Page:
The university employees are striking for better work conditions. Strikes? There has to be a better way.
I cannot help but think that in some cases, the workers are jeopardizing their own job.
Back to my brother-in-law and his new business. The ribbon cutting was done by a computerized robot. When we toured the place, they were making a block (4 inches long, 3 inches high, 1 1/2 wide with threaded holes in them) for something The blocks were smoothed, sharp edges removed, material all bossed/shined up...to the tolerance of 1/60th of as human hair. The machine was making 400 a shift whereas it was expected that a human employee could make 4 a day.
There is a video of a German car manufacturer and most of the car is built by machines.
Because of strikes, watch York University resort to more computer/online classes. And we all know where the teachers and markers will be from...India.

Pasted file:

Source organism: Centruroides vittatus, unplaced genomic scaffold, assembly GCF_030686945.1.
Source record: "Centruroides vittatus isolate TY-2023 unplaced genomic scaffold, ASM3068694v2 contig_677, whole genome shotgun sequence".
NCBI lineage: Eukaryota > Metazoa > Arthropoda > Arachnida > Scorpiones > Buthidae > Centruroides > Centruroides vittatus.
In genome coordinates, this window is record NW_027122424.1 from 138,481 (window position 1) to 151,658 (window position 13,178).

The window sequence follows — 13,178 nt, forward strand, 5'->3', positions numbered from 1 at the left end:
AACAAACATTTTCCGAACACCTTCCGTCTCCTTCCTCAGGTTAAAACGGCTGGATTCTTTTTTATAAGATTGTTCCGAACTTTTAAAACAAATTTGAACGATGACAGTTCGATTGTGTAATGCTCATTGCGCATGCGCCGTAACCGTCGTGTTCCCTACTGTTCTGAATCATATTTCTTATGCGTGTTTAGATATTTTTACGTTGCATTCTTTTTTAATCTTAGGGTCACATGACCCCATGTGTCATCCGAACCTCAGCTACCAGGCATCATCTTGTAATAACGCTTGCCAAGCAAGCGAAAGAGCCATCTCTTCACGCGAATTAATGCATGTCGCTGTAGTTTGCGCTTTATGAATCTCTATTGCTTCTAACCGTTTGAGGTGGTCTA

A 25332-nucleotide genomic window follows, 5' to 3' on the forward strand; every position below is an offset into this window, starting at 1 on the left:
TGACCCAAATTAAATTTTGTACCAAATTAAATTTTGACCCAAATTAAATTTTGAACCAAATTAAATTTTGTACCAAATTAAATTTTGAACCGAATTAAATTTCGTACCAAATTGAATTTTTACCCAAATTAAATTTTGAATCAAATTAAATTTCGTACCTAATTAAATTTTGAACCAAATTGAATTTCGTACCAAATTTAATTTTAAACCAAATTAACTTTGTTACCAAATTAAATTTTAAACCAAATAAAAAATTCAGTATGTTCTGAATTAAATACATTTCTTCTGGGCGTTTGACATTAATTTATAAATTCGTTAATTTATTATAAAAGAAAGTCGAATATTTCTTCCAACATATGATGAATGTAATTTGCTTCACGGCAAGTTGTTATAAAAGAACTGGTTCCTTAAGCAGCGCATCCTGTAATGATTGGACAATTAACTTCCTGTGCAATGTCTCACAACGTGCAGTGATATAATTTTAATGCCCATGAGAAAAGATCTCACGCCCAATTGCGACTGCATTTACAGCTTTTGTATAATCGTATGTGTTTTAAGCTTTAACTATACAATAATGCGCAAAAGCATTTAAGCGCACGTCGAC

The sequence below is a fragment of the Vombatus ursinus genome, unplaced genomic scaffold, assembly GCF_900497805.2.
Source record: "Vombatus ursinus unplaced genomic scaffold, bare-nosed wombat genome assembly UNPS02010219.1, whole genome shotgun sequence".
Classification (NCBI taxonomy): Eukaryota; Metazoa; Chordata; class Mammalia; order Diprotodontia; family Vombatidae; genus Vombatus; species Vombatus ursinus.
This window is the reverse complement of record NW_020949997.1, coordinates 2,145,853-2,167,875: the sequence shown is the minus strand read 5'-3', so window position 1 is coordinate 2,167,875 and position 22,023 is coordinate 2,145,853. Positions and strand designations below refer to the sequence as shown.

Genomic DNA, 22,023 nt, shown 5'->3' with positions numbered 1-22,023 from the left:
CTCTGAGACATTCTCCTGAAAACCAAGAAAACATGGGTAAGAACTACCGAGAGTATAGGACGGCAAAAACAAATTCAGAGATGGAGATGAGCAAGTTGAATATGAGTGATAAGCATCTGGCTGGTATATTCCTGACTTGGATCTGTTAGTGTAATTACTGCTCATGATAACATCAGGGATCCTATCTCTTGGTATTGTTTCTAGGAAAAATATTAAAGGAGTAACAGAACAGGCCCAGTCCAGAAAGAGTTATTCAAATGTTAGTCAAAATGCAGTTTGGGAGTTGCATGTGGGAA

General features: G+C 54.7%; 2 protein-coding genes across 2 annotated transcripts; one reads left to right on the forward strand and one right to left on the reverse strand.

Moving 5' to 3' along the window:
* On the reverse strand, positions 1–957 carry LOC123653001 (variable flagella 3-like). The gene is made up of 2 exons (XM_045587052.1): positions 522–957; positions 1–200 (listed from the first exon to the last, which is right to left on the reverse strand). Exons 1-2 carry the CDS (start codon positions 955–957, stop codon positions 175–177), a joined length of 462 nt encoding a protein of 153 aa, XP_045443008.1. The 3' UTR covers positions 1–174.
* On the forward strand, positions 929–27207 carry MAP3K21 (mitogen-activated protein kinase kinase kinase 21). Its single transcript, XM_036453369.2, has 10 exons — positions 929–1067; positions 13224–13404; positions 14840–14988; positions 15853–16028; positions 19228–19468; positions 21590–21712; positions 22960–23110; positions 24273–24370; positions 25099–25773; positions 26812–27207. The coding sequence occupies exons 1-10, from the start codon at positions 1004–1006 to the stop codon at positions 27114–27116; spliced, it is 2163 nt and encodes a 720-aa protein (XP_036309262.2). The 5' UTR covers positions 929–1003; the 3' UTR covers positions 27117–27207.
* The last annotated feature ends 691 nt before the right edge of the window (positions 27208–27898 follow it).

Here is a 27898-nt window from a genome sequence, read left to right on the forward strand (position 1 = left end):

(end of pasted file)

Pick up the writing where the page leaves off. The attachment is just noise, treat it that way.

Down near Dalston, there was a gravel pit. After the gravel was gone, the legislation allowed the gaping hole to be refilled. There seemed to be no regulations as to what the material might be so dirt from the building of the Subway in Toronto was being hauled into it. Oro-Medonte council seemed hamstrung as to what to do to stop it. There were no regulations as to what could or could not be in the dirt so no one knew whether there were any contaminates in the soil.
Not far from Elmvale, I am told the dirt hauled into an exhausted pit came from Wasaga Beach building sites.
There are five places in Ramara Township that are importing soil from where ever.
Apparently, in one jurisdiction, if you get a building permit and need some fill, go for it. Someone got a building permit for a building, less than 400 square feet, and started hauling in the soil raising the ground level, affecting the flow of a stream and affecting the drainage unto other people’s ,properties. No building has been built and it is not expected to ever happen.